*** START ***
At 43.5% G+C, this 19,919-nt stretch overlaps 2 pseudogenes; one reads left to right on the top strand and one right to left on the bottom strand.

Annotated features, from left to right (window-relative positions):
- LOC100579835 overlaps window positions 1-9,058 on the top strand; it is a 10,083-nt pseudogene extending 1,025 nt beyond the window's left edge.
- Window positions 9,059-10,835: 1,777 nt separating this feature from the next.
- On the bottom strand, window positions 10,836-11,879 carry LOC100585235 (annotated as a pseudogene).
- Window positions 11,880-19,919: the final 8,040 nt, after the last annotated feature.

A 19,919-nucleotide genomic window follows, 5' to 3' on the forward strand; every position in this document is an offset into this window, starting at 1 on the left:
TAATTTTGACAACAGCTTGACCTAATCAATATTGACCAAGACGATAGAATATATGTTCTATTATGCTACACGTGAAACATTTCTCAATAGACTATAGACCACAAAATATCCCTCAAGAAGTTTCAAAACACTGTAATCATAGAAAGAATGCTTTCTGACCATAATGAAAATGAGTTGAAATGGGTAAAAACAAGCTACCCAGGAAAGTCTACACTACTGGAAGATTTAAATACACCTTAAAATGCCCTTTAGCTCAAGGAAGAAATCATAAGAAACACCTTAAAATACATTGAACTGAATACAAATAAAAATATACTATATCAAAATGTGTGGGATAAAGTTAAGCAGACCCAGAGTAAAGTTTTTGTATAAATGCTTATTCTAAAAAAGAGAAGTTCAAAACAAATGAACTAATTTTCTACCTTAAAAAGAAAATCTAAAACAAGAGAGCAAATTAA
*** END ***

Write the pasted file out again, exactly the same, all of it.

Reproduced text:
At 43.5% G+C, this 19,919-nt stretch overlaps 2 pseudogenes; one reads left to right on the top strand and one right to left on the bottom strand.

Annotated features, from left to right (window-relative positions):
- LOC100579835 overlaps window positions 1-9,058 on the top strand; it is a 10,083-nt pseudogene extending 1,025 nt beyond the window's left edge.
- Window positions 9,059-10,835: 1,777 nt separating this feature from the next.
- On the bottom strand, window positions 10,836-11,879 carry LOC100585235 (annotated as a pseudogene).
- Window positions 11,880-19,919: the final 8,040 nt, after the last annotated feature.

A 19,919-nucleotide genomic window follows, 5' to 3' on the forward strand; every position in this document is an offset into this window, starting at 1 on the left:
TAATTTTGACAACAGCTTGACCTAATCAATATTGACCAAGACGATAGAATATATGTTCTATTATGCTACACGTGAAACATTTCTCAATAGACTATAGACCACAAAATATCCCTCAAGAAGTTTCAAAACACTGTAATCATAGAAAGAATGCTTTCTGACCATAATGAAAATGAGTTGAAATGGGTAAAAACAAGCTACCCAGGAAAGTCTACACTACTGGAAGATTTAAATACACCTTAAAATGCCCTTTAGCTCAAGGAAGAAATCATAAGAAACACCTTAAAATACATTGAACTGAATACAAATAAAAATATACTATATCAAAATGTGTGGGATAAAGTTAAGCAGACCCAGAGTAAAGTTTTTGTATAAATGCTTATTCTAAAAAAGAGAAGTTCAAAACAAATGAACTAATTTTCTACCTTAAAAAGAAAATCTAAAACAAGAGAGCAAATTAA